Research has also examined the link between parental SES and child health outcomes (Blair and Raver 2012; Bradley and Corwyn 2002; McLoyd 1998). Specifically, a gradient has been documented indicating that lower SES is associated with an increased health risk. This has been shown for various indices of SES (e.g., parental education, income, or occupation) and specific child and adolescent health outcomes (e.g., injuries, asthma, and risk factors related to cardiovascular disease) (Bor et al. 1993; Boulton et al. 1995; Lowry et al. 1996; Weitzman et al. 1990). A review of SES-related differences in children’s health (Chen et al. 2002) identified several potential mechanisms that might mediate this association, including social relationships with family and peers, with family relationships assumed to have a stronger influence during childhood, and peer relationships to have a stronger influence in adolescence. Specifically, low socioeconomic status is associated with some family risk factors (e.g., conflict and cold, unsupportive relationships), which in turn are associated with detrimental health outcomes in children (Dodge et al. 1994; Repetti et al. 2002). Other potential mechanisms that have been proposed to mediate the association of income and health are nutrition and health-relevant lifestyles (Bradley and Corwyn 2002).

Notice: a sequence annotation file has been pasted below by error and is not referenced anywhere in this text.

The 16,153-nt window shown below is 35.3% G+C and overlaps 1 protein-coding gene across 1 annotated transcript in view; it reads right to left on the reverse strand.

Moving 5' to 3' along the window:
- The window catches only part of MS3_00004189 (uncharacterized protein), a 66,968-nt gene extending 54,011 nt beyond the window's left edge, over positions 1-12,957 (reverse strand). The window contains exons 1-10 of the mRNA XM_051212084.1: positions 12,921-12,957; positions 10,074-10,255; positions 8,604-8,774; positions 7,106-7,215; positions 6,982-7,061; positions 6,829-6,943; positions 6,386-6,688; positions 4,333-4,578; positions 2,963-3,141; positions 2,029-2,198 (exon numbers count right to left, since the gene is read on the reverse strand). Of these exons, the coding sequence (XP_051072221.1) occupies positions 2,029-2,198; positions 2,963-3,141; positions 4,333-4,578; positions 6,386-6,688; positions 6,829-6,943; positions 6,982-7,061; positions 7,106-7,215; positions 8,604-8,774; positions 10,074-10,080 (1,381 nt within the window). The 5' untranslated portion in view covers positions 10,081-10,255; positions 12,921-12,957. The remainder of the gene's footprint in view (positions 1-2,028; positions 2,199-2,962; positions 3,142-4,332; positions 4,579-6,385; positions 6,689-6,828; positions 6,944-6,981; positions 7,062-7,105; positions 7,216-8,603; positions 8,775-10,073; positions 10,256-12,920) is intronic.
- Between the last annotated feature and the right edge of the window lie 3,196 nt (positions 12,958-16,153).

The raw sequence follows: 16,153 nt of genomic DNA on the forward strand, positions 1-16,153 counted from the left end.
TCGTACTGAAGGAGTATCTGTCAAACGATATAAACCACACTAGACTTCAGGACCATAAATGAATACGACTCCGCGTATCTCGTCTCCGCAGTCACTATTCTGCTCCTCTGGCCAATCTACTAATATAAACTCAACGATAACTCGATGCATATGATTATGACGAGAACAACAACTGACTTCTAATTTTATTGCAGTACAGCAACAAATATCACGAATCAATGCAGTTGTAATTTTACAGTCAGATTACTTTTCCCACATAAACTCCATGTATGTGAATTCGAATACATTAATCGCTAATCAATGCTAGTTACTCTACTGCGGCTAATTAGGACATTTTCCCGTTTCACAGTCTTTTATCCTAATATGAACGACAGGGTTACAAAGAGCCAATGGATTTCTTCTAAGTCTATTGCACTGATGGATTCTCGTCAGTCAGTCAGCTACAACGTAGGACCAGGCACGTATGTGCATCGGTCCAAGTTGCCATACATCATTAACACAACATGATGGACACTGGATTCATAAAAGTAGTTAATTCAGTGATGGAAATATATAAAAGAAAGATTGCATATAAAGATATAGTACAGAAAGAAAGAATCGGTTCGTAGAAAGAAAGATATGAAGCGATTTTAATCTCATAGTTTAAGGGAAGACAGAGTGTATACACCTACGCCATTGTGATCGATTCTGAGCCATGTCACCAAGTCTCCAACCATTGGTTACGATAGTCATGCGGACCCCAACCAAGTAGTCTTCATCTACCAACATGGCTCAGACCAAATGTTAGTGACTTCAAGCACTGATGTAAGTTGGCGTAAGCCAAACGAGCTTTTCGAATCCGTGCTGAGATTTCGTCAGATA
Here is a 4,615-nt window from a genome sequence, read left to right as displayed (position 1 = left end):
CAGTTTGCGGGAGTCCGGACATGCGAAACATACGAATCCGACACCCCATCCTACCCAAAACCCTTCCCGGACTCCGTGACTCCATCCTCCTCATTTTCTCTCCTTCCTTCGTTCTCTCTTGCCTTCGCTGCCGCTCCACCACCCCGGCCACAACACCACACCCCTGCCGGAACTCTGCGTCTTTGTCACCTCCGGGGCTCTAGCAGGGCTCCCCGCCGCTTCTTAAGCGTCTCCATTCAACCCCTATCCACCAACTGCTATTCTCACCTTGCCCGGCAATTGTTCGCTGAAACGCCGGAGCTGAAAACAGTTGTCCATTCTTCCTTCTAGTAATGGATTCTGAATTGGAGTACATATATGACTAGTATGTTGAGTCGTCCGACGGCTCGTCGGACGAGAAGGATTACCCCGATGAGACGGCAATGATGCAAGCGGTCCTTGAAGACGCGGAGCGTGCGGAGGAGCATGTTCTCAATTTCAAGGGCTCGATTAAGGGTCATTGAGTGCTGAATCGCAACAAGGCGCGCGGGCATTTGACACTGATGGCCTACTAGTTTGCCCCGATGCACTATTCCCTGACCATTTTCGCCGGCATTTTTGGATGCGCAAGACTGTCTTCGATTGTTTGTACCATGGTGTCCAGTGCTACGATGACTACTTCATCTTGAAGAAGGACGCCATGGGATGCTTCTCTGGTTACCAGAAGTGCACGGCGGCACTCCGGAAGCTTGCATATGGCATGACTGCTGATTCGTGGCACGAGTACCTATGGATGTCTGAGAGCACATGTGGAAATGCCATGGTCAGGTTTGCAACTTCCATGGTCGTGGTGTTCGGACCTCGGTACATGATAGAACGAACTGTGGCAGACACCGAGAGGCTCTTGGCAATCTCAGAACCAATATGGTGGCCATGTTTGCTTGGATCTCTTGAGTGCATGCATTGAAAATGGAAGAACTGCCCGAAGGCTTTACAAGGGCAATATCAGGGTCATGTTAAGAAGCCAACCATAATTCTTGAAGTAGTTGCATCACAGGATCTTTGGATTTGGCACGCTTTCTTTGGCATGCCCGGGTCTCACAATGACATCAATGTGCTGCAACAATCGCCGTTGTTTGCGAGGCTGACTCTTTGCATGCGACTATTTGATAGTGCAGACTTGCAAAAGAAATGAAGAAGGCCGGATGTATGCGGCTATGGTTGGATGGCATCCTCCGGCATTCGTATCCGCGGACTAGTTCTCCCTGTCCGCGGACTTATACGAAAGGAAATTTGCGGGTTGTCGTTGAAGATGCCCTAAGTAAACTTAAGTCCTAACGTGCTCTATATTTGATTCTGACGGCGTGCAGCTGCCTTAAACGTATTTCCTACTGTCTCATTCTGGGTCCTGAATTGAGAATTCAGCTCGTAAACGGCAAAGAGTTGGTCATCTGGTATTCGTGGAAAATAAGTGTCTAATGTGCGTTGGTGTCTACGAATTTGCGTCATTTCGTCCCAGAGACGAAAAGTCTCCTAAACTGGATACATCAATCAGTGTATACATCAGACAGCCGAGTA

1.4 Purpose and Hypotheses of the Study